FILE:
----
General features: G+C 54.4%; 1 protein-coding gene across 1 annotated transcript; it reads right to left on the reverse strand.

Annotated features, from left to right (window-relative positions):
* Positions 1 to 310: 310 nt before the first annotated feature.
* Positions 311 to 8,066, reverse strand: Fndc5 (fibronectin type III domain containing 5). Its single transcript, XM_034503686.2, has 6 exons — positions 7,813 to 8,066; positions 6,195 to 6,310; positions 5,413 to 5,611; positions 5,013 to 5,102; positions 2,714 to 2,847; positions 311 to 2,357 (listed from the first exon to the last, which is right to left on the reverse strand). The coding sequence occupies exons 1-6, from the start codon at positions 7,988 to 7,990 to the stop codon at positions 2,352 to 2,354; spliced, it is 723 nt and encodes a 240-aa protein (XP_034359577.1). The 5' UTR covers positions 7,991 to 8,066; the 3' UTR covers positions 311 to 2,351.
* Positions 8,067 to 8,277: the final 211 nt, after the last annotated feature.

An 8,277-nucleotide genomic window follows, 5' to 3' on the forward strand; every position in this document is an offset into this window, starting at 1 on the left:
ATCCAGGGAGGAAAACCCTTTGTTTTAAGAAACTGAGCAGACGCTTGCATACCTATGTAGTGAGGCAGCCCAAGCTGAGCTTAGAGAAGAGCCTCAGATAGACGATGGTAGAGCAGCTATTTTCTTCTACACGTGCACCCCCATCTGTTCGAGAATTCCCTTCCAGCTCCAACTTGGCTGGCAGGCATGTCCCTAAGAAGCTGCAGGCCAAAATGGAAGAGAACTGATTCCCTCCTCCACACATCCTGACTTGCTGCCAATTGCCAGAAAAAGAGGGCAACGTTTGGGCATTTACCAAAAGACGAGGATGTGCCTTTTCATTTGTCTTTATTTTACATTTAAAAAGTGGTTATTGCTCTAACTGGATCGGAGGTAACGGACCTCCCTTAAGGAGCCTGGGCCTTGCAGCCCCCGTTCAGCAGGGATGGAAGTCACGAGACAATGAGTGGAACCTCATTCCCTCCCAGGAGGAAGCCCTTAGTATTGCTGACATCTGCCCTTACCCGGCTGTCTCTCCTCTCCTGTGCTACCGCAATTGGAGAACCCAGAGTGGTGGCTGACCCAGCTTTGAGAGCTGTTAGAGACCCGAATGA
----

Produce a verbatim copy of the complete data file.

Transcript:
General features: G+C 54.4%; 1 protein-coding gene across 1 annotated transcript; it reads right to left on the reverse strand.

Annotated features, from left to right (window-relative positions):
* Positions 1 to 310: 310 nt before the first annotated feature.
* Positions 311 to 8,066, reverse strand: Fndc5 (fibronectin type III domain containing 5). Its single transcript, XM_034503686.2, has 6 exons — positions 7,813 to 8,066; positions 6,195 to 6,310; positions 5,413 to 5,611; positions 5,013 to 5,102; positions 2,714 to 2,847; positions 311 to 2,357 (listed from the first exon to the last, which is right to left on the reverse strand). The coding sequence occupies exons 1-6, from the start codon at positions 7,988 to 7,990 to the stop codon at positions 2,352 to 2,354; spliced, it is 723 nt and encodes a 240-aa protein (XP_034359577.1). The 5' UTR covers positions 7,991 to 8,066; the 3' UTR covers positions 311 to 2,351.
* Positions 8,067 to 8,277: the final 211 nt, after the last annotated feature.

An 8,277-nucleotide genomic window follows, 5' to 3' on the forward strand; every position in this document is an offset into this window, starting at 1 on the left:
ATCCAGGGAGGAAAACCCTTTGTTTTAAGAAACTGAGCAGACGCTTGCATACCTATGTAGTGAGGCAGCCCAAGCTGAGCTTAGAGAAGAGCCTCAGATAGACGATGGTAGAGCAGCTATTTTCTTCTACACGTGCACCCCCATCTGTTCGAGAATTCCCTTCCAGCTCCAACTTGGCTGGCAGGCATGTCCCTAAGAAGCTGCAGGCCAAAATGGAAGAGAACTGATTCCCTCCTCCACACATCCTGACTTGCTGCCAATTGCCAGAAAAAGAGGGCAACGTTTGGGCATTTACCAAAAGACGAGGATGTGCCTTTTCATTTGTCTTTATTTTACATTTAAAAAGTGGTTATTGCTCTAACTGGATCGGAGGTAACGGACCTCCCTTAAGGAGCCTGGGCCTTGCAGCCCCCGTTCAGCAGGGATGGAAGTCACGAGACAATGAGTGGAACCTCATTCCCTCCCAGGAGGAAGCCCTTAGTATTGCTGACATCTGCCCTTACCCGGCTGTCTCTCCTCTCCTGTGCTACCGCAATTGGAGAACCCAGAGTGGTGGCTGACCCAGCTTTGAGAGCTGTTAGAGACCCGAATGA